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  • The Kingdom of Prussia was created in 1701, eventually leading to the unification of Germany and the creation of the German Empire in 1871, with the Hohenzollerns as hereditary German Emperors and Kings of Prussia.
  • Ww1 Wilhelm I

    Kaiser Wilhelm I. Source: Public Domain

    As mentioned above, Germany´s rulers from the House of Hohenzollern,  Wilhelm I and later Wilhelm II, both called Emperors or Kaisers,  were imposing the old traditional corporate strategy to raise its kingdom resources. Inside the Kaiser Wilhelm I mental frame, the motto of “more is more” was reflected in their strategy implemented by appointing Otto Von Bismarck as a Chancellor-Prime Minister. Von Bismarck was designated in 1862 to unify the different german origin kingdoms. He declared the war to what is now Denmark and Austria, conquered Alsace and Lorraine from France and started another war against France in 1870. Through these events, the Prussian Empire expanded aggressively. When Kaiser Wilhelm II took the throne, he tried to reclaim Morocco and attempted to open a railroad project from Berlin to Persia, it was clear that Germany´s intentions were to continue their expansion mode using the “imperialism colonial style”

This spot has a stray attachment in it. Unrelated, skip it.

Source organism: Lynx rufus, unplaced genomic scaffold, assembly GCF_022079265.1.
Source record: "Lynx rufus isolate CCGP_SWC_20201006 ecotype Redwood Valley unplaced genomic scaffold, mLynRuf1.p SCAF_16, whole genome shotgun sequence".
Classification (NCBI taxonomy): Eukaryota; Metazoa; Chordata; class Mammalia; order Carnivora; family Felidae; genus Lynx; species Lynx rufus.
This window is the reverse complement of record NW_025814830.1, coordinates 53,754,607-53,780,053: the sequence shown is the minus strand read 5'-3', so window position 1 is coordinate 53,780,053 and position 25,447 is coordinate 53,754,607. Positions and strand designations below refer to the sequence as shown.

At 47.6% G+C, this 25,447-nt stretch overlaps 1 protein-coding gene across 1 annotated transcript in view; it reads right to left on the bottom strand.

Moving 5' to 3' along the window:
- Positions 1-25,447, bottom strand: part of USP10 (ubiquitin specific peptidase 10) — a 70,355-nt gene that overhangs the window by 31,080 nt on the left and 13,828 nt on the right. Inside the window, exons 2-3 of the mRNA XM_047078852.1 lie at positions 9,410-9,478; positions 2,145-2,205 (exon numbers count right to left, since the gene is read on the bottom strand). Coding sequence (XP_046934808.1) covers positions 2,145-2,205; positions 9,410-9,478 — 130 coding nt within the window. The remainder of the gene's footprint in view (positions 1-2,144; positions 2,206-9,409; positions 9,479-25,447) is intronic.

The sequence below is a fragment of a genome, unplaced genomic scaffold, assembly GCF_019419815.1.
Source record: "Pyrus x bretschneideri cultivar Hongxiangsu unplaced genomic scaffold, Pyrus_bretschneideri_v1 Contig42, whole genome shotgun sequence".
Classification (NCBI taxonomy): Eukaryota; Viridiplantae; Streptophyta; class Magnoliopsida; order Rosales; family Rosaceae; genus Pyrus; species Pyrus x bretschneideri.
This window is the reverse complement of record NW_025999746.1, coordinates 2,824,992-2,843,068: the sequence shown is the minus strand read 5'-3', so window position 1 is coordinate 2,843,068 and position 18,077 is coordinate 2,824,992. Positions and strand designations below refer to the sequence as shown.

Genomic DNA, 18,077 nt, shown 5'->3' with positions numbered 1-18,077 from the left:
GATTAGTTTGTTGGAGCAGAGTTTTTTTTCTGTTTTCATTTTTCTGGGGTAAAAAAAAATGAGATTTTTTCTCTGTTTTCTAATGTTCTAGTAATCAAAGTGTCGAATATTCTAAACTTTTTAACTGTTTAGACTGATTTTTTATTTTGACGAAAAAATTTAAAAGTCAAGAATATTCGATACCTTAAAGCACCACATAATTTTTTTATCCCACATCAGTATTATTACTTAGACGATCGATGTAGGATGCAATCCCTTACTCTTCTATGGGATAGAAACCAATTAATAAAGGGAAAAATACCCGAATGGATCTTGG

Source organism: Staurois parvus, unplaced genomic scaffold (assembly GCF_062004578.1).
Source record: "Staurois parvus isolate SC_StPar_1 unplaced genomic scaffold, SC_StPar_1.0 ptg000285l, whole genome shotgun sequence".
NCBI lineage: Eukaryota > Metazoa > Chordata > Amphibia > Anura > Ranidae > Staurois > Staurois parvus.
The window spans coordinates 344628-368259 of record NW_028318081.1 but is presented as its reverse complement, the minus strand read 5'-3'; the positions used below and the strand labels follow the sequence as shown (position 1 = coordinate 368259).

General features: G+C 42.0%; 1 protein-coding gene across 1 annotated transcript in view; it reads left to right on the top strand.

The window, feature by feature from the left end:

• ww1Kaiser_Wilhelm_II_of_Germany_-_1902

    Kaiser Wilhelm II of Germany. Source: Public Domain.

    By August 1914, the Prussian empire in conjunction with Austria-Hungary declared the war to France.